Enloe High School is known for its racial and socioeconomic diversity. As a magnet program, it attracts kids from all over Wake County, N.C. But the school also has enough of a crime problem that a Raleigh police officer is permanently assigned to campus.
Last May 16, a massive water balloon fight broke out at Enloe. After a 911 call about the senior-day prank, the Raleigh Police Department dispatched 24 officers to restore order. The heightened security stemmed, in part, from the rumors that the balloons would be filled with urine and bleach. (Police and school officials would later say that there was no evidence of the balloons being filled with any substance other than water.)
In the end, eight Enloe students, all 16 to 17 years old, along with a parent, were arrested following events related to the water balloon fight.
In North Carolina, being arrested as a teenager has enormous consequences. It’s one of two states in the country that consider 16- and 17-year-olds to be adults when they are charged with a criminal offense and then deny them the chance to appeal for return to the juvenile system. The law means that misdemeanor charges stick on your permanent record.
Following the Enloe incident, however, there has been pushback from child advocates over how the state handles teen discipline. This week, Legal Aid of North Carolina is filing a complaint with the Justice Department’s Civil Rights Division, alleging “over-reliance on unregulated school policing practices, often in response to minor infractions of school rules.” The complaint charges that those policies routinely violate “students’ educational and constitutional rights, as well as protections for students with disabilities and for African-American students against unlawful discrimination.”
The issues in Wake County have also resonated nationally. Earlier this month, the federal Education and Justice departments issued new guidance on school discipline, designed to disrupt what’s increasingly called the “school-to-prison pipeline” that critics say lands far too many black and Hispanic students in the courthouse — or jail.
The new guidance, which is voluntary, urges school officials to remember that they, not police officers, are responsible for routine student discipline. It also urges schools to improve faculty training to resolve conflicts without calling the cops.
But in Wake County, the guidance comes a little too late.
The water balloon fight
On the day of the arrests, Jahbriel Morris was waiting at the bus with friends. When the water balloon fight began, Morris said he was running away from the ones being thrown in his direction. Soon, a police officer ran up behind him — a “really big guy,” Morris recalled.
“He grabs me,” Morris said. “I snatch away from him. And he turns me around and grabs me by my neck and slams me on my back.”
Morris, then a 15-year-old sophomore, was having a hard time processing exactly what was going on.
“Honestly, when it first happened, the first thing that went in my head was, ‘I can’t believe I’m about to get arrested. I gotta walk my sister home,’ because we ride the same bus,” said Morris, who was ultimately not arrested.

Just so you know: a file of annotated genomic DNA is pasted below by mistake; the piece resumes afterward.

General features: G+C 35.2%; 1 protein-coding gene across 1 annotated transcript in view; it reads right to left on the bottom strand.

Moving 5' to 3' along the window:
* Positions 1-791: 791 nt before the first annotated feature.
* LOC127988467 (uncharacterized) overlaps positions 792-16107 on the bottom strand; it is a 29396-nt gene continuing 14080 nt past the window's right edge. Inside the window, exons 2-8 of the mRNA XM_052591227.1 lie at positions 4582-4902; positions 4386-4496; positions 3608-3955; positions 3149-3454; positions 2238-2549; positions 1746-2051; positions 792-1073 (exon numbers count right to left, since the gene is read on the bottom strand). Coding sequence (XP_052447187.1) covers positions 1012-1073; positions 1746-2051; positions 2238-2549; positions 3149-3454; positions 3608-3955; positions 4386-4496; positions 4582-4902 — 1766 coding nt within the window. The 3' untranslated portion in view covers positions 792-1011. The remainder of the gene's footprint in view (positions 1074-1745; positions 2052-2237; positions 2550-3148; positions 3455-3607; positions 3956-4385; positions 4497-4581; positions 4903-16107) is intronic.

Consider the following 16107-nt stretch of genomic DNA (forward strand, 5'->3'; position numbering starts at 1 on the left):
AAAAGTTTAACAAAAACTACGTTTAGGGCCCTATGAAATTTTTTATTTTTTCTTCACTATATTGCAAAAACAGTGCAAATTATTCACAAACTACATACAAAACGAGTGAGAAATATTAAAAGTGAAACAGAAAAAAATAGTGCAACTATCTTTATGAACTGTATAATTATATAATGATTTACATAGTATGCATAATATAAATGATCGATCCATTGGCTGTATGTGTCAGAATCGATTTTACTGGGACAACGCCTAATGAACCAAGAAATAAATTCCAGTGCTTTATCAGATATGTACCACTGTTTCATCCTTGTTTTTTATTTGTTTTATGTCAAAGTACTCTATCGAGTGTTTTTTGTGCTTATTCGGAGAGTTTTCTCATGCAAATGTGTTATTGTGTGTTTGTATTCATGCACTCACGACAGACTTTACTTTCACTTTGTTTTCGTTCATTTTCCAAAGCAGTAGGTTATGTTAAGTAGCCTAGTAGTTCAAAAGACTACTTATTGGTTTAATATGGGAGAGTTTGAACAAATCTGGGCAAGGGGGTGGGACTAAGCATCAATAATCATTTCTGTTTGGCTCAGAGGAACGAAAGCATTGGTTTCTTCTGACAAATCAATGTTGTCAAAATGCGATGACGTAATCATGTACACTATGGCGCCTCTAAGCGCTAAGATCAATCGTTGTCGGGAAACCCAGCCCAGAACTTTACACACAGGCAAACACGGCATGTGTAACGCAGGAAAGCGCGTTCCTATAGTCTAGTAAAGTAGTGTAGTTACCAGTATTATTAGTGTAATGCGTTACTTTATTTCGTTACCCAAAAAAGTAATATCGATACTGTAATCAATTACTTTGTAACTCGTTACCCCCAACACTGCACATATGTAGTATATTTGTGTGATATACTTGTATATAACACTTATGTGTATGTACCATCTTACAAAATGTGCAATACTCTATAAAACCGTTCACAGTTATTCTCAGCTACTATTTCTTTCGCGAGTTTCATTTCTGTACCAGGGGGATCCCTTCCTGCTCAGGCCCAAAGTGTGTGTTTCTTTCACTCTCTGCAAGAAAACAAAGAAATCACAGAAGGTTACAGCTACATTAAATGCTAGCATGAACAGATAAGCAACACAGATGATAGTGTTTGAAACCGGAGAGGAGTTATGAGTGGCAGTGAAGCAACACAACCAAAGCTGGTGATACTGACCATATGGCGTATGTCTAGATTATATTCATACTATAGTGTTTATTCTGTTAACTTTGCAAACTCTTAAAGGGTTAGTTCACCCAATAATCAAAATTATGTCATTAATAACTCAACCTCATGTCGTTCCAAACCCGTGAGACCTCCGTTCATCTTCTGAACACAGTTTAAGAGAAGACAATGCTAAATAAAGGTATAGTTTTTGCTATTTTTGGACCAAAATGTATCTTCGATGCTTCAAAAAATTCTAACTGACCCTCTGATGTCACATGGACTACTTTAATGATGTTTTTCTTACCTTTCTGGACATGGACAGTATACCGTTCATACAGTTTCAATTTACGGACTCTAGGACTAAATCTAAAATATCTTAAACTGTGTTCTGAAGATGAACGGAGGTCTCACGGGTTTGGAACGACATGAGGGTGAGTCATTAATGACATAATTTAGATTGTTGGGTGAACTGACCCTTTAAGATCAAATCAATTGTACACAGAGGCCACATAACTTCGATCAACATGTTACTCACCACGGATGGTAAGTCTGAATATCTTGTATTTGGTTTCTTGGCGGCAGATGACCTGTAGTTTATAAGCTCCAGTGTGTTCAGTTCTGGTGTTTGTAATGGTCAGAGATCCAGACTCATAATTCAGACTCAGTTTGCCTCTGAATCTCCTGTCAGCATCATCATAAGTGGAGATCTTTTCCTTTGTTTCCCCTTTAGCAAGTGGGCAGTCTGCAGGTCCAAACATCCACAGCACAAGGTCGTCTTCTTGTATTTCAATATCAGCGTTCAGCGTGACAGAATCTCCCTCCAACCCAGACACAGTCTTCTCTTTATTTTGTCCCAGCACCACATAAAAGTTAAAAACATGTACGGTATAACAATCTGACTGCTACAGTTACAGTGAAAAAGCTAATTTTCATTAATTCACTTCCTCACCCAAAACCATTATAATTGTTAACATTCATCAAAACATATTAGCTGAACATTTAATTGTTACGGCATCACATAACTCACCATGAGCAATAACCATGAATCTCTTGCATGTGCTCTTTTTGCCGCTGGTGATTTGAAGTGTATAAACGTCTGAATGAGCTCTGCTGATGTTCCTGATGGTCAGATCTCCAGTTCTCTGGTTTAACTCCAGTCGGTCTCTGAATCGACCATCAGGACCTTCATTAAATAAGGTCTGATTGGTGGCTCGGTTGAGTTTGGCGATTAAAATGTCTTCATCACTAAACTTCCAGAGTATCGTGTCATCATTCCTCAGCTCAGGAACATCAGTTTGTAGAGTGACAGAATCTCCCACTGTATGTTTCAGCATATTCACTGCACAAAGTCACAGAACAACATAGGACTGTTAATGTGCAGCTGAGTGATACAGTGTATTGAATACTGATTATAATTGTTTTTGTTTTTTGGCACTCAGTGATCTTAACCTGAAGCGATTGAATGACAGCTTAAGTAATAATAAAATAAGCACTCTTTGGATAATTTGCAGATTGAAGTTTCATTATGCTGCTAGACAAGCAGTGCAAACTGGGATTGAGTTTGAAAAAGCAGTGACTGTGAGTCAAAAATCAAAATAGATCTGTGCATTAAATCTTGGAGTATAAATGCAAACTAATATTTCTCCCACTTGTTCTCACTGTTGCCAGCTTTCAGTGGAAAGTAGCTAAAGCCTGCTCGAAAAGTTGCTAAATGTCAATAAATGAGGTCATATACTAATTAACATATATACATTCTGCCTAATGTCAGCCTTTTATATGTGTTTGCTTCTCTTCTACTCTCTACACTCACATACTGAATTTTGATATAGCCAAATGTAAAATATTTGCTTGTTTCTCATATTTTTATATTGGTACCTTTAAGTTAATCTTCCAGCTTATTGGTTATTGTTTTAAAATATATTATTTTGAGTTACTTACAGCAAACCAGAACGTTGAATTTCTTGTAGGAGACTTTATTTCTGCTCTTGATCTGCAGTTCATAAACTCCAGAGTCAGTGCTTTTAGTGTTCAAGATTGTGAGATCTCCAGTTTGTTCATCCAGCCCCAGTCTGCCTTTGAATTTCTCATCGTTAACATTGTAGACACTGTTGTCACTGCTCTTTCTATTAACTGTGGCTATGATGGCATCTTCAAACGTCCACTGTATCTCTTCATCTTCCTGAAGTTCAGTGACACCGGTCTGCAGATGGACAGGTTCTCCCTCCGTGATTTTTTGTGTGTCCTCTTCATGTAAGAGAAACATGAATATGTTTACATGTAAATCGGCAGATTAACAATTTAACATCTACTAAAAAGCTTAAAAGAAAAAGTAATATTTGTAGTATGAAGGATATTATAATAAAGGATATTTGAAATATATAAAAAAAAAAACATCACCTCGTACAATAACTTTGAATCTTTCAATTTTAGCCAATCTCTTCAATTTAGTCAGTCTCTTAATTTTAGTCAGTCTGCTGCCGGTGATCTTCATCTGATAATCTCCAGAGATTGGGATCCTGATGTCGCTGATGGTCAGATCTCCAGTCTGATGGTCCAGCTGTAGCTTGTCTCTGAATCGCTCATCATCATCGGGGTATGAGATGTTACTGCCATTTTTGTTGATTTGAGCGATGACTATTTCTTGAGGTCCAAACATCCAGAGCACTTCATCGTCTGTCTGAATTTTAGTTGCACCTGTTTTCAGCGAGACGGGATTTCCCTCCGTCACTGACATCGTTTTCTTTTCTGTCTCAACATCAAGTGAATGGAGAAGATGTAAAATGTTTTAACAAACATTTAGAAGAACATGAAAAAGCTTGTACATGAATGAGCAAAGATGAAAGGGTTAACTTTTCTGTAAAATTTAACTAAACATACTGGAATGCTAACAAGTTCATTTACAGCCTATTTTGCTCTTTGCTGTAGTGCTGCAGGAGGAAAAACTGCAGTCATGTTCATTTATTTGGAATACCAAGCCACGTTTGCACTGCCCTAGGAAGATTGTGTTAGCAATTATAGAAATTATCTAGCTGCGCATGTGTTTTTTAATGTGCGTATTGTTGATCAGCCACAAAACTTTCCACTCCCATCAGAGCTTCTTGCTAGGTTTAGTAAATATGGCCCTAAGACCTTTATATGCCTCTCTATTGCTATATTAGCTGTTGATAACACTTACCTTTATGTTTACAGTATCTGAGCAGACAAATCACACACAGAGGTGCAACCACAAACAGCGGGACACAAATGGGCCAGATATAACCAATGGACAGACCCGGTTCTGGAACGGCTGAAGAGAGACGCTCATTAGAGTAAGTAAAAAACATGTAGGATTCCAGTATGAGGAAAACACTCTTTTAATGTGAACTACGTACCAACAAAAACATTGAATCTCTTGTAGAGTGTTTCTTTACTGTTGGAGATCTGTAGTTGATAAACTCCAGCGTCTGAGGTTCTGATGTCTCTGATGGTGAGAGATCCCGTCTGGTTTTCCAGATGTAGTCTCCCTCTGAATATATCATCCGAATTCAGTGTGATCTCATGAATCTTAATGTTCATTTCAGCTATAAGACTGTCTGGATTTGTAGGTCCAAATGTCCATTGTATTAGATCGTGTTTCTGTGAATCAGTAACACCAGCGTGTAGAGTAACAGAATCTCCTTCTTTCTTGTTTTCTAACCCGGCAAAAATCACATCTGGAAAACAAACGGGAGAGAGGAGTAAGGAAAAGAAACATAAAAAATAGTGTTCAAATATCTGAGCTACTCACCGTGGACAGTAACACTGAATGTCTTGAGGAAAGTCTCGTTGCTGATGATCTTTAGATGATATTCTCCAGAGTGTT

Kevin Hines was in Enloe’s carpool lane waiting to pick up his twin daughters when he saw Morris get slammed to the ground by a Raleigh police officer. “Very, very disturbing,” he said.
After witnessing what happened to Morris, Hines entered the school to alert the principal. But as he tried entering the principal’s office, Hines was met by the same officer who had body-slammed Morris moments earlier. The police officer, Hines said, radioed in to two more officers who swarmed the parent and slammed him against a wall.
“(The police officer) says, ‘Tase him, tase him,’” Hines said. “And at that point, I said, ‘For what?’ ‘Oh, for trespassing.’” Police did not use a Taser on Hines, but he was charged with trespassing.
Robert Brown, one of the seven students arrested, was charged with disorderly conduct, a misdemeanor.
Walking out of the bathroom, Brown, then a 16-year-old sophomore, said he saw a water balloon being thrown. The water balloon, he said, was coming “from a completely different direction than from where I’m standing.” Then an administrator came from behind him and grabbed his arm and shoulder.
“He’s like, ‘I saw you throw the water balloon,’” Brown said. “And I’m like, ‘No, I didn’t.’ So they take me to a conference room and they tell me, ‘You’ll probably be arrested.’”
'We're not criminals'
Officials from Enloe High School, the superintendent’s office, the school board and the police department declined to speak to America Tonight on camera about the incident. The Wake County School District and the school board released identical statements to America Tonight.
“The Wake County Public School System is responsible for providing a safe and optimal learning environment for all students,” officials said in the statement. “To that end, we continually review all policies and practices that affect student learning and discipline.”